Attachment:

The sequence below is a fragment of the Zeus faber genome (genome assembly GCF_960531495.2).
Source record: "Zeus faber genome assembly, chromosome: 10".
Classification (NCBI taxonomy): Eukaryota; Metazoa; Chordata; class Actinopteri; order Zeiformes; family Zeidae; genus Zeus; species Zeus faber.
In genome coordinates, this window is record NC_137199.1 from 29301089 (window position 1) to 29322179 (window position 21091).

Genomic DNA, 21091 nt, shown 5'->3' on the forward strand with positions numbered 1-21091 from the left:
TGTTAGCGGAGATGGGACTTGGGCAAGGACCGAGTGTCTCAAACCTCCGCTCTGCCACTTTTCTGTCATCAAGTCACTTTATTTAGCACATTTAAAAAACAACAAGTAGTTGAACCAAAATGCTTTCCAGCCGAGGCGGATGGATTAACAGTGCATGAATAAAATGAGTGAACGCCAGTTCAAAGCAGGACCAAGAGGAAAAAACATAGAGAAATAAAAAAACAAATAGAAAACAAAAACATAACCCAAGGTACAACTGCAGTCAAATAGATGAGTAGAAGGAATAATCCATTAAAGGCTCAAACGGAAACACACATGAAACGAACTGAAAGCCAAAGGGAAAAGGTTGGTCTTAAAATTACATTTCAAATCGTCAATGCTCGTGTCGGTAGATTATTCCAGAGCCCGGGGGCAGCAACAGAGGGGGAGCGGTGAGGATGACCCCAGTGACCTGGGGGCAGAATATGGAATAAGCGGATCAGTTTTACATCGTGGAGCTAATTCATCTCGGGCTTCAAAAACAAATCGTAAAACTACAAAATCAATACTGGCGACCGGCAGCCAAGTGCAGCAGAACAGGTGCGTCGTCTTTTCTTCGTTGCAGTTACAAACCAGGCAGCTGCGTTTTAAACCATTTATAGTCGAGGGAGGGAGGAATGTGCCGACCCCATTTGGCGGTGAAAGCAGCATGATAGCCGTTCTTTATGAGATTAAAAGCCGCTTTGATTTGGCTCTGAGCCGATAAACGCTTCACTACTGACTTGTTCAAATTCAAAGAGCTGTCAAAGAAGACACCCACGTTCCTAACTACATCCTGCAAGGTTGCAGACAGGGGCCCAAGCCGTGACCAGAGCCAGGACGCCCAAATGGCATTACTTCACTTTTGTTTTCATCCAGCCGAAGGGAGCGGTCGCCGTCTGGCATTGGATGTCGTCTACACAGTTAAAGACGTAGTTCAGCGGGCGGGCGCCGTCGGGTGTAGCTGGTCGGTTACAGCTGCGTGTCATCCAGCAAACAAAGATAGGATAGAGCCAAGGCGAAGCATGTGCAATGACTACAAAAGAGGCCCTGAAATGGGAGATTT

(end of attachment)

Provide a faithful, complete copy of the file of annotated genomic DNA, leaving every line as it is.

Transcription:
The sequence below is a fragment of the Zeus faber genome (genome assembly GCF_960531495.2).
Source record: "Zeus faber genome assembly, chromosome: 10".
Classification (NCBI taxonomy): Eukaryota; Metazoa; Chordata; class Actinopteri; order Zeiformes; family Zeidae; genus Zeus; species Zeus faber.
In genome coordinates, this window is record NC_137199.1 from 29301089 (window position 1) to 29322179 (window position 21091).

Genomic DNA, 21091 nt, shown 5'->3' on the forward strand with positions numbered 1-21091 from the left:
TGTTAGCGGAGATGGGACTTGGGCAAGGACCGAGTGTCTCAAACCTCCGCTCTGCCACTTTTCTGTCATCAAGTCACTTTATTTAGCACATTTAAAAAACAACAAGTAGTTGAACCAAAATGCTTTCCAGCCGAGGCGGATGGATTAACAGTGCATGAATAAAATGAGTGAACGCCAGTTCAAAGCAGGACCAAGAGGAAAAAACATAGAGAAATAAAAAAACAAATAGAAAACAAAAACATAACCCAAGGTACAACTGCAGTCAAATAGATGAGTAGAAGGAATAATCCATTAAAGGCTCAAACGGAAACACACATGAAACGAACTGAAAGCCAAAGGGAAAAGGTTGGTCTTAAAATTACATTTCAAATCGTCAATGCTCGTGTCGGTAGATTATTCCAGAGCCCGGGGGCAGCAACAGAGGGGGAGCGGTGAGGATGACCCCAGTGACCTGGGGGCAGAATATGGAATAAGCGGATCAGTTTTACATCGTGGAGCTAATTCATCTCGGGCTTCAAAAACAAATCGTAAAACTACAAAATCAATACTGGCGACCGGCAGCCAAGTGCAGCAGAACAGGTGCGTCGTCTTTTCTTCGTTGCAGTTACAAACCAGGCAGCTGCGTTTTAAACCATTTATAGTCGAGGGAGGGAGGAATGTGCCGACCCCATTTGGCGGTGAAAGCAGCATGATAGCCGTTCTTTATGAGATTAAAAGCCGCTTTGATTTGGCTCTGAGCCGATAAACGCTTCACTACTGACTTGTTCAAATTCAAAGAGCTGTCAAAGAAGACACCCACGTTCCTAACTACATCCTGCAAGGTTGCAGACAGGGGCCCAAGCCGTGACCAGAGCCAGGACGCCCAAATGGCATTACTTCACTTTTGTTTTCATCCAGCCGAAGGGAGCGGTCGCCGTCTGGCATTGGATGTCGTCTACACAGTTAAAGACGTAGTTCAGCGGGCGGGCGCCGTCGGGTGTAGCTGGTCGGTTACAGCTGCGTGTCATCCAGCAAACAAAGATAGGATAGAGCCAAGGCGAAGCATGTGCAATGACTACAAAAGAGGCCCTGAAATGGGAGATTT